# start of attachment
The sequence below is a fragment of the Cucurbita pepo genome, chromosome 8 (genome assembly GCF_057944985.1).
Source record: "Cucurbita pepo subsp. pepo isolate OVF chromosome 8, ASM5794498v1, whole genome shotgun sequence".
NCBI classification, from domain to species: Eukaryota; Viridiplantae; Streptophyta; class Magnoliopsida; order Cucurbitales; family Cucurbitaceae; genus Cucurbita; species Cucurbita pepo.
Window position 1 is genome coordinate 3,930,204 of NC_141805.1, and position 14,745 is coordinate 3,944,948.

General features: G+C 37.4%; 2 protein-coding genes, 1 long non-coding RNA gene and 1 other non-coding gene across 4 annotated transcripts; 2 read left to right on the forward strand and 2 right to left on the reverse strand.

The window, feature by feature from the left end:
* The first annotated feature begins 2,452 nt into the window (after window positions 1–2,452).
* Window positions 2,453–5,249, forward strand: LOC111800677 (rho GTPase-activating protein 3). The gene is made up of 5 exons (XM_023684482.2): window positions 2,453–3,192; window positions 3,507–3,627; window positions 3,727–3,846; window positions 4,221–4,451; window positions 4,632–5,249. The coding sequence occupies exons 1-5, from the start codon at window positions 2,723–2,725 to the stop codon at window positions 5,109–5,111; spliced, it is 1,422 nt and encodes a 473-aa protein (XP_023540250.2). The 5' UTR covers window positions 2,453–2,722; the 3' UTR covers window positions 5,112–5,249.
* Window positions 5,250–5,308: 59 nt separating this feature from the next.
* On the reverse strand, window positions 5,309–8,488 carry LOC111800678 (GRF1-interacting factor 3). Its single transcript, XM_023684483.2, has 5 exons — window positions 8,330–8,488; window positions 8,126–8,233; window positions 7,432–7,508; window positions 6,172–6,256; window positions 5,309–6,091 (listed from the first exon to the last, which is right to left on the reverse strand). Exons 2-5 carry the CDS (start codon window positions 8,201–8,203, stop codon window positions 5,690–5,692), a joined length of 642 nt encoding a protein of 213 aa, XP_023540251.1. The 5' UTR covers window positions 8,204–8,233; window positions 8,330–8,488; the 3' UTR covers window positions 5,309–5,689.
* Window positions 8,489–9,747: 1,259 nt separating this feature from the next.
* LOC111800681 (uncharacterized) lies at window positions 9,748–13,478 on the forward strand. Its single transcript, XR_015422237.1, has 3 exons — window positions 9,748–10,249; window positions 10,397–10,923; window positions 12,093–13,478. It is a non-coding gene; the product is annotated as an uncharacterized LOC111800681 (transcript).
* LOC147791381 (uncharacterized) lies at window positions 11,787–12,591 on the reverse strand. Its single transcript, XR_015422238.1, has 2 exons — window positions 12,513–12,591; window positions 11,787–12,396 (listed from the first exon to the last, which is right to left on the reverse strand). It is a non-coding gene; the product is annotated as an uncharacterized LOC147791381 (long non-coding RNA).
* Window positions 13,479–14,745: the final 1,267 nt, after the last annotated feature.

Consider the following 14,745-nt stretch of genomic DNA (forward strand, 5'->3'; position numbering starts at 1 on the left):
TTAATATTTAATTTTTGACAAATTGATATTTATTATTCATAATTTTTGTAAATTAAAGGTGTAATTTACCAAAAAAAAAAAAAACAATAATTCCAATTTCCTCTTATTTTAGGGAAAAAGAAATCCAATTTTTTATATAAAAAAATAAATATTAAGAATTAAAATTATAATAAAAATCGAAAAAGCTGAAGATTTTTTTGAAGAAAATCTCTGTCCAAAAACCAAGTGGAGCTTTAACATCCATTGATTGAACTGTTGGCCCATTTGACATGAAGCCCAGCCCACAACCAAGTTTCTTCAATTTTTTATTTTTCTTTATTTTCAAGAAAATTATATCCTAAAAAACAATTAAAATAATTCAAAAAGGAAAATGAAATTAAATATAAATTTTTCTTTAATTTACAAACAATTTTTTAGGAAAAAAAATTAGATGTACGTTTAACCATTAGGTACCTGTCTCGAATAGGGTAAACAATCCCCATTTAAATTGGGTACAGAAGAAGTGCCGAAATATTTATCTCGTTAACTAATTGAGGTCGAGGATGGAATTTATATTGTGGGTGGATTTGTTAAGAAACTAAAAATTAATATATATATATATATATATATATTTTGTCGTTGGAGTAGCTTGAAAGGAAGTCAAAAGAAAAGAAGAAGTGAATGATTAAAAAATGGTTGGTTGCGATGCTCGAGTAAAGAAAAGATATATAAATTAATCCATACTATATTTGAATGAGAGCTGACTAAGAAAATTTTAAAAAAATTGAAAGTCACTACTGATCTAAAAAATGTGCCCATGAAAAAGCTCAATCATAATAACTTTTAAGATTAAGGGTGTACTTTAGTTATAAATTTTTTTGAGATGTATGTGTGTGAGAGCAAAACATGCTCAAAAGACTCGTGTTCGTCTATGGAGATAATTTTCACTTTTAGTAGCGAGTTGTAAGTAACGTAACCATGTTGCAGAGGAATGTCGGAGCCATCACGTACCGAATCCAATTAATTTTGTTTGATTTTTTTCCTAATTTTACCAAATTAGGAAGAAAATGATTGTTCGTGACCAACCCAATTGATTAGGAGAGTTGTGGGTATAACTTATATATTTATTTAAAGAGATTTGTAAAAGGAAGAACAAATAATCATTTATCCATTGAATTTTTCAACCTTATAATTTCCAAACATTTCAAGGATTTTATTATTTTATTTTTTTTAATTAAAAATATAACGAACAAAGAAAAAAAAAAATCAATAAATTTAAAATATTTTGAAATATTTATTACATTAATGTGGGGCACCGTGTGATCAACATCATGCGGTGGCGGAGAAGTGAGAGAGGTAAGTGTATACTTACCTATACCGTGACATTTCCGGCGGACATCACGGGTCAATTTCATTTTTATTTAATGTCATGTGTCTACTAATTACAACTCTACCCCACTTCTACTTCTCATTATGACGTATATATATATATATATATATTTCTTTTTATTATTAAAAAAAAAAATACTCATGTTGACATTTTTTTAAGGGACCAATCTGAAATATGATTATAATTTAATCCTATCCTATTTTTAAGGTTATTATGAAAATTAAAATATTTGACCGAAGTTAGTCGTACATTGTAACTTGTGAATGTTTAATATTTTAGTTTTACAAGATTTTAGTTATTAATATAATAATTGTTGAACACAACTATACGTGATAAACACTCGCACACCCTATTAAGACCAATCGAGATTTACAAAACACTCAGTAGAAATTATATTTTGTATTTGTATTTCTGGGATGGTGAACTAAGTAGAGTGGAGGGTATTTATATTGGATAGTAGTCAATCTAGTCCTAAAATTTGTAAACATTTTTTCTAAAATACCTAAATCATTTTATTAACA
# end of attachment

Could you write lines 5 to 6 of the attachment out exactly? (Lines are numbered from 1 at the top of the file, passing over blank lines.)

General features: G+C 37.4%; 2 protein-coding genes, 1 long non-coding RNA gene and 1 other non-coding gene across 4 annotated transcripts; 2 read left to right on the forward strand and 2 right to left on the reverse strand.

The window, feature by feature from the left end: